VIA SATELLITE: You have amassed a large group of technology partners. Moving forward, are you going to continue contracting most of your technical work out to partners? Or, are you going to do what some other companies have done and start bringing technology development in house slowly over time?
Viswanathan: Our general philosophical view is to keep the essential elements of our overall solution – core technology, business, and regulatory — in house to ensure that we have control, but to also lean on partnerships for the advanced technology. We feel this approach accelerates the timeframe to a service launch in a more efficient fashion. Being a startup satellite operator company involves significant staffing and high costs. That’s why we essentially partnered with Intelsat who manages a network 72 more satellites, and outsourced the satellite network operations to them. They can do it at scale far better than we can. We’re also working with other mobile operators and satellite solution providers that we haven’t announced yet. We’ve been working with them for over a year now, but we will be announcing those partnerships soon.
VIA SATELLITE: Does this mean you’ll also be partnering with distributor networks to resell services in each market?
Viswanathan: We’re not going to be selling directly to end customers. We have a wholesale model. And as a consequence, we expect to have distribution arrangements with a wide variety of channels, including, in particular, mobile operators who want to extend their networks and provide a global solution to their enterprise customers. We will also work with traditional satellite solution providers who operate in the MSS [Mobile Satellite Service] and FSS [Fixed Satellite Service] industries. We might be working with some specialized distributors to package satellite connectivity solutions for our maritime customers and our other target verticals and market segments.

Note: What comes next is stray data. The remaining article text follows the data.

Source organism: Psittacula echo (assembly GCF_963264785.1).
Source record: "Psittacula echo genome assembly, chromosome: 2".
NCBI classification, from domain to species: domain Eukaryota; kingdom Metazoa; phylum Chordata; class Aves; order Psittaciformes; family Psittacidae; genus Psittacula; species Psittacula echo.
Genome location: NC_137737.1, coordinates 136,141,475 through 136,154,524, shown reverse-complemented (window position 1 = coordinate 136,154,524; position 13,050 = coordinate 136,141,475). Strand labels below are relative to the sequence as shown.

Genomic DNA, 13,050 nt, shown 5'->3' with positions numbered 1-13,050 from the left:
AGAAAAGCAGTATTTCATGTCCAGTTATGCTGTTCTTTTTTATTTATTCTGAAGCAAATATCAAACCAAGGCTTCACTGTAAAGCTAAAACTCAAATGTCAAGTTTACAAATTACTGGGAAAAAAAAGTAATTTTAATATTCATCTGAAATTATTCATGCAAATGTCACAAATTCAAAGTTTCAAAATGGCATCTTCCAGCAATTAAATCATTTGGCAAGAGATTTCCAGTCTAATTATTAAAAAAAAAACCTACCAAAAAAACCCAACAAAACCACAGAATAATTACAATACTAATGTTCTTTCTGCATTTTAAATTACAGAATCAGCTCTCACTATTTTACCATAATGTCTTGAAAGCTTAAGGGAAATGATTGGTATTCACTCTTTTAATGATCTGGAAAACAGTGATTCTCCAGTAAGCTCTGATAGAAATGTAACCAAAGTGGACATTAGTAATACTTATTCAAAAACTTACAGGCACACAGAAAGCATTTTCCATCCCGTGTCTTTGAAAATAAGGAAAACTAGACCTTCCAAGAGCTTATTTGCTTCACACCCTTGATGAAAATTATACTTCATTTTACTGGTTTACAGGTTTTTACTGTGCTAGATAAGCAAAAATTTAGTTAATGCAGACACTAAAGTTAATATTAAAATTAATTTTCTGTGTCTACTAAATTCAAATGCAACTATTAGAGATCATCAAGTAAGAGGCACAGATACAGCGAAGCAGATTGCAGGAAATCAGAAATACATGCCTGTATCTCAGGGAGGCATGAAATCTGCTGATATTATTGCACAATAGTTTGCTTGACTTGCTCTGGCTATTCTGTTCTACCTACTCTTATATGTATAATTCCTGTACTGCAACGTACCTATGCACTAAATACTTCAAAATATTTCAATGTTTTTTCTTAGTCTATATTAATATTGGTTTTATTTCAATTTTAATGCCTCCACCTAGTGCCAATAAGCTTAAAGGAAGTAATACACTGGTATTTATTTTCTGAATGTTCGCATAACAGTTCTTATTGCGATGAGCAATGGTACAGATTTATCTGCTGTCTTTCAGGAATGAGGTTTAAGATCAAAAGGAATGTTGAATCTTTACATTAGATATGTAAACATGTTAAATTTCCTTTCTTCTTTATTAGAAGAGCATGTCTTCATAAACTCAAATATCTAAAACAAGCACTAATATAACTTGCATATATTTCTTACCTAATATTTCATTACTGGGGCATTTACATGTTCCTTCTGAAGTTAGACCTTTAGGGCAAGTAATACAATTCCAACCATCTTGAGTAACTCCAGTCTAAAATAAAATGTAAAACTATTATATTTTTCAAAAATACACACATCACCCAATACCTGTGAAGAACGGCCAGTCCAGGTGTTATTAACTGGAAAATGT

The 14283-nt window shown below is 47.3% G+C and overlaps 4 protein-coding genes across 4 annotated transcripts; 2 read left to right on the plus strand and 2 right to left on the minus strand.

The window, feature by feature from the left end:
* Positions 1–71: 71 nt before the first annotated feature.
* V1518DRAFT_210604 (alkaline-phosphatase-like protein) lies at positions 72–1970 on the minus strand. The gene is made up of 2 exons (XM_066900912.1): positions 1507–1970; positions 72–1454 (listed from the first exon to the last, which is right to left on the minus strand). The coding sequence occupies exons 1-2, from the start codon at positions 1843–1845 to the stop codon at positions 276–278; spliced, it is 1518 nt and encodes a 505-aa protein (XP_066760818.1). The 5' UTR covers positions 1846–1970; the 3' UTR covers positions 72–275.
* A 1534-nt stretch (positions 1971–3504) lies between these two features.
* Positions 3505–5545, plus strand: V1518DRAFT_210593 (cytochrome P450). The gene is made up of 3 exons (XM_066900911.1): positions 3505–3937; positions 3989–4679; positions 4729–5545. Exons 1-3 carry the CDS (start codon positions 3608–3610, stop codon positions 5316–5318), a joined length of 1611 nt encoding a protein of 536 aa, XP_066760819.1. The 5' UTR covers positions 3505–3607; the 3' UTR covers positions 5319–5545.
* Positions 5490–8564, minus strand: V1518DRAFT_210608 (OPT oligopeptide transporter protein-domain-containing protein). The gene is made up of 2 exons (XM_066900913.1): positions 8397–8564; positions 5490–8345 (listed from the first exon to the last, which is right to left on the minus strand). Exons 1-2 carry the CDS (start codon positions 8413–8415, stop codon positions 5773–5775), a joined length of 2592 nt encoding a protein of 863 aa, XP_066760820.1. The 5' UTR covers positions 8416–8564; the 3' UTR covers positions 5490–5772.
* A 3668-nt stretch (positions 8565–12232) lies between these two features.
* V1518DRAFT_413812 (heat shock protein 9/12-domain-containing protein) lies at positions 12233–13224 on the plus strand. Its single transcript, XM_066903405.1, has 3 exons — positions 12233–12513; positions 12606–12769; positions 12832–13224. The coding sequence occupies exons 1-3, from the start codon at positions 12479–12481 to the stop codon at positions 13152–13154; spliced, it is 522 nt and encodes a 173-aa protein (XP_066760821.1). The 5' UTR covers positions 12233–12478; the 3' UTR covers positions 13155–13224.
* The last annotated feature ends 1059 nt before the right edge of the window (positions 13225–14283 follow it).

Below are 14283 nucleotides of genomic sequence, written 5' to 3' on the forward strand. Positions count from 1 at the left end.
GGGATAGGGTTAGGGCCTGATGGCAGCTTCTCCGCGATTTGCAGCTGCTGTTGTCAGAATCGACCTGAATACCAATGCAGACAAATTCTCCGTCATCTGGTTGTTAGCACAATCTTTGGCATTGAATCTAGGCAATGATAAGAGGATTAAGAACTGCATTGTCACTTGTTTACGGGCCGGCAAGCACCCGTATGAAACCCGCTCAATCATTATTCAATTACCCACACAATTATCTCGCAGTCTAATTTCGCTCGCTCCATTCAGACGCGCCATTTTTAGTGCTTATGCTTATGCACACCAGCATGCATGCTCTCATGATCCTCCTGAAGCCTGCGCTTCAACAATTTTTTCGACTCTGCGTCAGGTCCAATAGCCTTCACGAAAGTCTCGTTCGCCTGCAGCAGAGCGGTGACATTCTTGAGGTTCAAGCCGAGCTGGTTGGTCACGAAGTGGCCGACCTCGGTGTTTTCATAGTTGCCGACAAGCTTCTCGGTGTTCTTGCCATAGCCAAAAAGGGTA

VIA SATELLITE: How do you set wholesale pricing for one of the first satellite 5G solutions available to the market, while remaining competitive with other terrestrial and hybrid 5G services?
Viswanathan: We have not finalized our pricing, but it will be more akin to cellular pricing models, looking at a combination of both per-line access fees and use charges. This is why we’re doing these commercial pilots with mobile operators right now. It’s partly for technology validation, but equally, it is a validation of the commercial underpinnings of the offering, including pricing. I think we have a very unique opportunity to drive scale in the industry off of a level that’s never been seen in the satellite industry. The entire mobile industry comprises more than 6 billion wireless connections. Satellites make up a very small fraction of that. Our general view is the number of terminals and customers on our network will be more akin to a mobile operator than it is going to be a satellite operator.